Moreover, it is noteworthy that Cox, the British High Commissioner to Iraq, and Major Cheesman, captured a Kurdish wheatear from Duhok in 1892 and brought it to England, where it is currently on display in the avian collection at the Tring Museum in London.
Appearance and behavior
The most prominent characteristics of the Kurdish wheatear are its size, weight, and color. Its length is between 10-20 centimeters, and it weighs 20-25 grams, while the nomenclature of red-tailed wheatear is attributed to the distinctive crimson hue of its tail plumage.
Kurdistan is known for its high mountains and harsh climate, which matches Rolin’s description of the bird’s activities. “[The red-tailed wheatear] prefers dry, steppe climates, especially high-altitude plains and generally mountainous regions. It prefers steppes and suitable formations such as hollows and cracks in bare lands. In winter, it rarely chooses areas with desert characteristics, but most of its nests are rocky cliffs and bushes in arid lands. It has a list of insects, mainly ants, and feeds by digging and stirring up arid soils, grabbing insects and larvae. It hunts mostly by diving over a rock where it perches. It crushes and swallows the insect larvae it grabs from the plant by hitting the soil with its beak.”
Typically exhibiting solitary behavior, the red-tailed wheatear engages in bipedal locomotion characterized by an undulating trajectory, intermittently executing downward movements of its tail, as stated by Rolin. During flight, the avian species maintains a predominantly closed tail configuration. It displays a predilection for habitats marked by rocky outcrops. The avian vocalization is chiefly characterized by the incorporation of imitative elements.
The transient territories utilized during migratory periods are actively defended by both male and female specimens against intrusions by other avian species. The nesting sites exhibit an intertwined architectural configuration, fostering a collaborative and interconnected relationship with neighboring habitats.
During its breeding season, the Kurdish wheatear, indigenous to Kurdistan, is most often seen in Choman, Halgurd, Diyarbakir, Gaziantep, and prominent mountainous regions including Nemrut, Shirin, and Tarsus.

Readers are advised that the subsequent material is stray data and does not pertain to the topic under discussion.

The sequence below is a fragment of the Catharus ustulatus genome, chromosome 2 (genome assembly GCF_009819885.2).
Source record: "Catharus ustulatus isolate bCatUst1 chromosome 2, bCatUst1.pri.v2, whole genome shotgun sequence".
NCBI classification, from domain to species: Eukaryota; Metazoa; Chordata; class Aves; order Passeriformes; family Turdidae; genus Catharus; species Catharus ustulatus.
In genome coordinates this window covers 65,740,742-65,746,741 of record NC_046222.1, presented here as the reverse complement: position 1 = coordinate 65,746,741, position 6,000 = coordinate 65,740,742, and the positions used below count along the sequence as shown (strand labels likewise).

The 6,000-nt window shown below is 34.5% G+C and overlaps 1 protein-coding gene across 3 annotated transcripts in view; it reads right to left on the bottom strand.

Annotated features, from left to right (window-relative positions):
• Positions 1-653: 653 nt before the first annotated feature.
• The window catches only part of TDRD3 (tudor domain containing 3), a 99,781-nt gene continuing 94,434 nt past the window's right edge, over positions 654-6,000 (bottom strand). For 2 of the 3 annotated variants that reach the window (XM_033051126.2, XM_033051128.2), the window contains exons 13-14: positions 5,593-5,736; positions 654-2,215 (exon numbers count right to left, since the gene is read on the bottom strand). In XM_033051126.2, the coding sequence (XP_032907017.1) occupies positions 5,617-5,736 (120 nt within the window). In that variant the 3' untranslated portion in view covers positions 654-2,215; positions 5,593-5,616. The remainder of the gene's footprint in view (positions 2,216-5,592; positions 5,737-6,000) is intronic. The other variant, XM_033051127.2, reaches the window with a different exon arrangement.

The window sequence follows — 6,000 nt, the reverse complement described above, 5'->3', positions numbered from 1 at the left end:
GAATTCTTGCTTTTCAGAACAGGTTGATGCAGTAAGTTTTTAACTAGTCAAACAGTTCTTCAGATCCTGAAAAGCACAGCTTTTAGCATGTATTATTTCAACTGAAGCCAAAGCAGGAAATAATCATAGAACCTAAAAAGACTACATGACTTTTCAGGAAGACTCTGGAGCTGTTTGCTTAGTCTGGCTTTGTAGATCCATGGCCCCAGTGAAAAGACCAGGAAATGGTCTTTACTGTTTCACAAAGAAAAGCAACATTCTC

Migration and destination
According to the book Robins and Chats by Peter Clement and Chris Rose, the Kurdish wheatear spends the winter months in the Red Sea and the Persian Gulf and returns to Kurdistan in April for the breeding season. In general, it “migrates in large numbers, winters in east Africa and south-west Asia. In its wintering grounds it occurs from October to February or mid-March,” according to Clement and Rose.
Meanwhile, ornithologists active during World War I discovered that the bird was found in Algeria, Egypt, Iraq, Jordan, Libya, Mauritania, Morocco, Saudi Arabia, Syria, Tunisia, Western Sahara, and Yemen. In addition, research being carried out in Israel today has yielded observations of the bird, stating that “the Kurdish wheatear Oenanthe xanthoprymna is a rare winterer in Israel but in some winters several are present, offering the chance to learn about them.”
And of course, France can now be included on the list of the bird’s destinations, which must be considered in the context of climate change. To confirm such ideas, the migration patterns of the Kurdish wheatear should be analyzed in depth, and within the framework of these investigations, necessary steps should be taken to ensure its survival in Kurdistan. Leaving the region poses a great danger to these special birds, adding another important reason for stronger initiatives to prevent climate change and protect the natural diversity of Kurdistan.
Derya KILIÇ is a PhD candidate at Sorbonne University with nearly a decade of experience in media and journalism. She contributes articles focused on politics, media, culture, and history to various international journals.